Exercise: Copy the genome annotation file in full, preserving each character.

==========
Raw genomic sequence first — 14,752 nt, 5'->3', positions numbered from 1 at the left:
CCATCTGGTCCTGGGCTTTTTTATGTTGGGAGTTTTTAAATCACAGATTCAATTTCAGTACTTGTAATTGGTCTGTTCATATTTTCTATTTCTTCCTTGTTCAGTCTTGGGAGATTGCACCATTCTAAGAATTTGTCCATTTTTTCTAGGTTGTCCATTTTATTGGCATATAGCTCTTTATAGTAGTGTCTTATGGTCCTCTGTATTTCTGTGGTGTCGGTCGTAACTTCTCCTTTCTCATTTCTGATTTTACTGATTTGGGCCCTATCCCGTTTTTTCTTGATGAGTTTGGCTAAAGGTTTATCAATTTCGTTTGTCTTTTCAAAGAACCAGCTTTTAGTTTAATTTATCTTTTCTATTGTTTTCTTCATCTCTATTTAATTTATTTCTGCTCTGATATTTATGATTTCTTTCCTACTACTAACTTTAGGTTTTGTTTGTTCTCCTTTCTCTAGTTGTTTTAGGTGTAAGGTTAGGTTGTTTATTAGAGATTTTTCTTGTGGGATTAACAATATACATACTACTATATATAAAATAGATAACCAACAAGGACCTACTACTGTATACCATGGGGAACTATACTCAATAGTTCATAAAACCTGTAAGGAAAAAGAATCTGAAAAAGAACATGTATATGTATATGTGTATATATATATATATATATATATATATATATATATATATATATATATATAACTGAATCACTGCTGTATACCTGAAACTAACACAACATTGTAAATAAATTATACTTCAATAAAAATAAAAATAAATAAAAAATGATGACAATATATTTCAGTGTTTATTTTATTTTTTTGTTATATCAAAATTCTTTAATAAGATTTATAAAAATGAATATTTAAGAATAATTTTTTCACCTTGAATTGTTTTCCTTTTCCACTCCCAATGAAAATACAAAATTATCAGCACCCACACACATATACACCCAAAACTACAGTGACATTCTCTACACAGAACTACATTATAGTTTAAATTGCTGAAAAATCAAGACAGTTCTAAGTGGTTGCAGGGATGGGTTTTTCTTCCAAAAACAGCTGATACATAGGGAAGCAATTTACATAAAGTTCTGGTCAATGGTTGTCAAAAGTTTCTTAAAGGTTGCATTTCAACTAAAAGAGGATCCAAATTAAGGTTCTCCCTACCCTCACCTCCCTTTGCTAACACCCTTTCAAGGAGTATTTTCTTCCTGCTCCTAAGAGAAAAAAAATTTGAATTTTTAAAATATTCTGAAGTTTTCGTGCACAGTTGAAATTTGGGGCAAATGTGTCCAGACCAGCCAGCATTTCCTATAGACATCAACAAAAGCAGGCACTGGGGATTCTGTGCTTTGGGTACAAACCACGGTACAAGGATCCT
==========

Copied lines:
Raw genomic sequence first — 14,752 nt, 5'->3', positions numbered from 1 at the left:
CCATCTGGTCCTGGGCTTTTTTATGTTGGGAGTTTTTAAATCACAGATTCAATTTCAGTACTTGTAATTGGTCTGTTCATATTTTCTATTTCTTCCTTGTTCAGTCTTGGGAGATTGCACCATTCTAAGAATTTGTCCATTTTTTCTAGGTTGTCCATTTTATTGGCATATAGCTCTTTATAGTAGTGTCTTATGGTCCTCTGTATTTCTGTGGTGTCGGTCGTAACTTCTCCTTTCTCATTTCTGATTTTACTGATTTGGGCCCTATCCCGTTTTTTCTTGATGAGTTTGGCTAAAGGTTTATCAATTTCGTTTGTCTTTTCAAAGAACCAGCTTTTAGTTTAATTTATCTTTTCTATTGTTTTCTTCATCTCTATTTAATTTATTTCTGCTCTGATATTTATGATTTCTTTCCTACTACTAACTTTAGGTTTTGTTTGTTCTCCTTTCTCTAGTTGTTTTAGGTGTAAGGTTAGGTTGTTTATTAGAGATTTTTCTTGTGGGATTAACAATATACATACTACTATATATAAAATAGATAACCAACAAGGACCTACTACTGTATACCATGGGGAACTATACTCAATAGTTCATAAAACCTGTAAGGAAAAAGAATCTGAAAAAGAACATGTATATGTATATGTGTATATATATATATATATATATATATATATATATATATATATATATATATAACTGAATCACTGCTGTATACCTGAAACTAACACAACATTGTAAATAAATTATACTTCAATAAAAATAAAAATAAATAAAAAATGATGACAATATATTTCAGTGTTTATTTTATTTTTTTGTTATATCAAAATTCTTTAATAAGATTTATAAAAATGAATATTTAAGAATAATTTTTTCACCTTGAATTGTTTTCCTTTTCCACTCCCAATGAAAATACAAAATTATCAGCACCCACACACATATACACCCAAAACTACAGTGACATTCTCTACACAGAACTACATTATAGTTTAAATTGCTGAAAAATCAAGACAGTTCTAAGTGGTTGCAGGGATGGGTTTTTCTTCCAAAAACAGCTGATACATAGGGAAGCAATTTACATAAAGTTCTGGTCAATGGTTGTCAAAAGTTTCTTAAAGGTTGCATTTCAACTAAAAGAGGATCCAAATTAAGGTTCTCCCTACCCTCACCTCCCTTTGCTAACACCCTTTCAAGGAGTATTTTCTTCCTGCTCCTAAGAGAAAAAAAATTTGAATTTTTAAAATATTCTGAAGTTTTCGTGCACAGTTGAAATTTGGGGCAAATGTGTCCAGACCAGCCAGCATTTCCTATAGACATCAACAAAAGCAGGCACTGGGGATTCTGTGCTTTGGGTACAAACCACGGTACAAGGATCCT